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Title: Nonlinear Behavior of High-Intensity Ultrasound Propagation in an Ideal Fluid
In this paper, nonlinearity associated with intense ultrasound is studied by using the one-dimensional motion of nonlinear shock wave in an ideal fluid. In nonlinear acoustics, the wave speed of different segments of a waveform is different, which causes distortion in the waveform and can result in the formation of a shock (discontinuity). Acoustic pressure of high-intensity waves causes particles in the ideal fluid to vibrate forward and backward, and this disturbance is of relatively large magnitude due to high-intensities, which leads to nonlinearity in the waveform. In this research, this vibration of fluid due to the intense ultrasonic wave is modeled as a fluid pushed by one complete cycle of piston. In a piston cycle, as it moves forward, it causes fluid particles to compress, which may lead to the formation of a shock (discontinuity). Then as the piston retracts, a forward-moving rarefaction, a smooth fan zone of continuously changing pressure, density, and velocity is generated. When the piston stops at the end of the cycle, another shock is sent forward into the medium. The variation in wave speed over the entire waveform is calculated by solving a Riemann problem. This study examined the interaction of shocks with a more » rarefaction. The flow field resulting from these interactions shows that the shock waves are attenuated to a Mach wave, and the pressure distribution within the flow field shows the initial wave is dissipated. The developed theory is applied to waves generated by 20 KHz, 500 KHz, and 2 MHz transducers with 50, 150, 500, and 1500 W power levels to explore the effect of frequency and power on the generation and decay of shock waves. This work enhances the understanding of the interactions of high-intensity ultrasonic waves with fluids. « less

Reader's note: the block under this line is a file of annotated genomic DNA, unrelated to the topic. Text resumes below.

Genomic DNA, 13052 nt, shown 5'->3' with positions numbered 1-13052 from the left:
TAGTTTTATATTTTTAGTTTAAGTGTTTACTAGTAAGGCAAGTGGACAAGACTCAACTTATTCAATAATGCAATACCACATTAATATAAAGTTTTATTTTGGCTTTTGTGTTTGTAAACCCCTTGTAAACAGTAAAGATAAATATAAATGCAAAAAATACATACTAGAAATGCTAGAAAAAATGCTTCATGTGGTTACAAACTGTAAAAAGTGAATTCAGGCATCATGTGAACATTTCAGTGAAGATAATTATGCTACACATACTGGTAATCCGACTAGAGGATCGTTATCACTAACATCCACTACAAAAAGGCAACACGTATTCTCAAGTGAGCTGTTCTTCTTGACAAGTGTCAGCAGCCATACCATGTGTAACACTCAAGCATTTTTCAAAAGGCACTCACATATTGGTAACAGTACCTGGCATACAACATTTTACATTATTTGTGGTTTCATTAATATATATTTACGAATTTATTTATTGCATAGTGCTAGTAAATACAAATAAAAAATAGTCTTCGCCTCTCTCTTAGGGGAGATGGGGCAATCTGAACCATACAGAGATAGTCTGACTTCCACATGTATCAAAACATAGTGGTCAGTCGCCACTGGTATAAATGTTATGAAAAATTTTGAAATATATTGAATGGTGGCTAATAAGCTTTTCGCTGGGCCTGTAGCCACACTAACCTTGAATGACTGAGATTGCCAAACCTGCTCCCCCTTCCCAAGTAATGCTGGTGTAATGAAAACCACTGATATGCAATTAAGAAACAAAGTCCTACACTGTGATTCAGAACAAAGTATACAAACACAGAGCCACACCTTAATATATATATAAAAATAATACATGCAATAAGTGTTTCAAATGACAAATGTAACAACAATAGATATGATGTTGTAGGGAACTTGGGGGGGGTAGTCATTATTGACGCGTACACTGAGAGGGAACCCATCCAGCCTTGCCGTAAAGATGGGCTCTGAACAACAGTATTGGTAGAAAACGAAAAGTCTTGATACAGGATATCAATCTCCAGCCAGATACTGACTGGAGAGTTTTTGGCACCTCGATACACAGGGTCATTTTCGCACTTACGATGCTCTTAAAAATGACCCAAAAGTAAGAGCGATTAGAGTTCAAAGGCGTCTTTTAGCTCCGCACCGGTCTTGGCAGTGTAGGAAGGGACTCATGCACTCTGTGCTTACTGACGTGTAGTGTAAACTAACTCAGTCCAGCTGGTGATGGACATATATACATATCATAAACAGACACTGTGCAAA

Authors:
; ; ; ;
Award ID(s):
1634857
Publication Date:
NSF-PAR ID:
10176375
Journal Name:
Acoustics
Volume:
2
Issue:
1
Page Range or eLocation-ID:
147 to 163
ISSN:
2624-599X
Sponsoring Org:
National Science Foundation
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